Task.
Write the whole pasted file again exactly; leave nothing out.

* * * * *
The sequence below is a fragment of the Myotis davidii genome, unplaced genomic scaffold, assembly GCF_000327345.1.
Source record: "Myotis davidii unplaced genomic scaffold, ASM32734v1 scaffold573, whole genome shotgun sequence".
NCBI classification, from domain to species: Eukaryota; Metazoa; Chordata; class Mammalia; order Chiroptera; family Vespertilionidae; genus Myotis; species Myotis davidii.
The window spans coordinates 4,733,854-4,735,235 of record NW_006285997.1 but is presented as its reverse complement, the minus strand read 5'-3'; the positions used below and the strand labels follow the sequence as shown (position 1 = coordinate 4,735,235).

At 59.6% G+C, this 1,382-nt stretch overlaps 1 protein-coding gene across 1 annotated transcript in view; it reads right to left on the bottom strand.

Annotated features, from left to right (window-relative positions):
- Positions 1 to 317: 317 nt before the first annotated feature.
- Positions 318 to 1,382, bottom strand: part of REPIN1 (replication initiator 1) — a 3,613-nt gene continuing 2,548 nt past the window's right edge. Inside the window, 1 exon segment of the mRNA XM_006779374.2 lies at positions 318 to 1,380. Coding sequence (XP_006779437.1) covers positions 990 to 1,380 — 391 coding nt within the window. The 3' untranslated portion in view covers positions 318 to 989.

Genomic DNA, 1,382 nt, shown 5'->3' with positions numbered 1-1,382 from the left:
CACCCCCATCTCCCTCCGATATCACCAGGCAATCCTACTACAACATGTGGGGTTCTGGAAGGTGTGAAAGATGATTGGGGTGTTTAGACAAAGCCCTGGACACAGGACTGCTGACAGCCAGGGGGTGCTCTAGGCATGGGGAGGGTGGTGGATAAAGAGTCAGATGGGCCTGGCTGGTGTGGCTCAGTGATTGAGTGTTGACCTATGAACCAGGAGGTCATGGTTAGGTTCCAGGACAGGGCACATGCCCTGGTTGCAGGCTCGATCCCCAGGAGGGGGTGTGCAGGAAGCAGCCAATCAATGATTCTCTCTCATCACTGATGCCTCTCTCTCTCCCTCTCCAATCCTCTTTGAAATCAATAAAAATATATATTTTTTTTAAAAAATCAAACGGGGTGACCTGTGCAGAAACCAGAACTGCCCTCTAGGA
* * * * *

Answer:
The sequence below is a fragment of the Myotis davidii genome, unplaced genomic scaffold, assembly GCF_000327345.1.
Source record: "Myotis davidii unplaced genomic scaffold, ASM32734v1 scaffold573, whole genome shotgun sequence".
NCBI classification, from domain to species: Eukaryota; Metazoa; Chordata; class Mammalia; order Chiroptera; family Vespertilionidae; genus Myotis; species Myotis davidii.
The window spans coordinates 4,733,854-4,735,235 of record NW_006285997.1 but is presented as its reverse complement, the minus strand read 5'-3'; the positions used below and the strand labels follow the sequence as shown (position 1 = coordinate 4,735,235).

At 59.6% G+C, this 1,382-nt stretch overlaps 1 protein-coding gene across 1 annotated transcript in view; it reads right to left on the bottom strand.

Annotated features, from left to right (window-relative positions):
- Positions 1 to 317: 317 nt before the first annotated feature.
- Positions 318 to 1,382, bottom strand: part of REPIN1 (replication initiator 1) — a 3,613-nt gene continuing 2,548 nt past the window's right edge. Inside the window, 1 exon segment of the mRNA XM_006779374.2 lies at positions 318 to 1,380. Coding sequence (XP_006779437.1) covers positions 990 to 1,380 — 391 coding nt within the window. The 3' untranslated portion in view covers positions 318 to 989.

Genomic DNA, 1,382 nt, shown 5'->3' with positions numbered 1-1,382 from the left:
CACCCCCATCTCCCTCCGATATCACCAGGCAATCCTACTACAACATGTGGGGTTCTGGAAGGTGTGAAAGATGATTGGGGTGTTTAGACAAAGCCCTGGACACAGGACTGCTGACAGCCAGGGGGTGCTCTAGGCATGGGGAGGGTGGTGGATAAAGAGTCAGATGGGCCTGGCTGGTGTGGCTCAGTGATTGAGTGTTGACCTATGAACCAGGAGGTCATGGTTAGGTTCCAGGACAGGGCACATGCCCTGGTTGCAGGCTCGATCCCCAGGAGGGGGTGTGCAGGAAGCAGCCAATCAATGATTCTCTCTCATCACTGATGCCTCTCTCTCTCCCTCTCCAATCCTCTTTGAAATCAATAAAAATATATATTTTTTTTAAAAAATCAAACGGGGTGACCTGTGCAGAAACCAGAACTGCCCTCTAGGA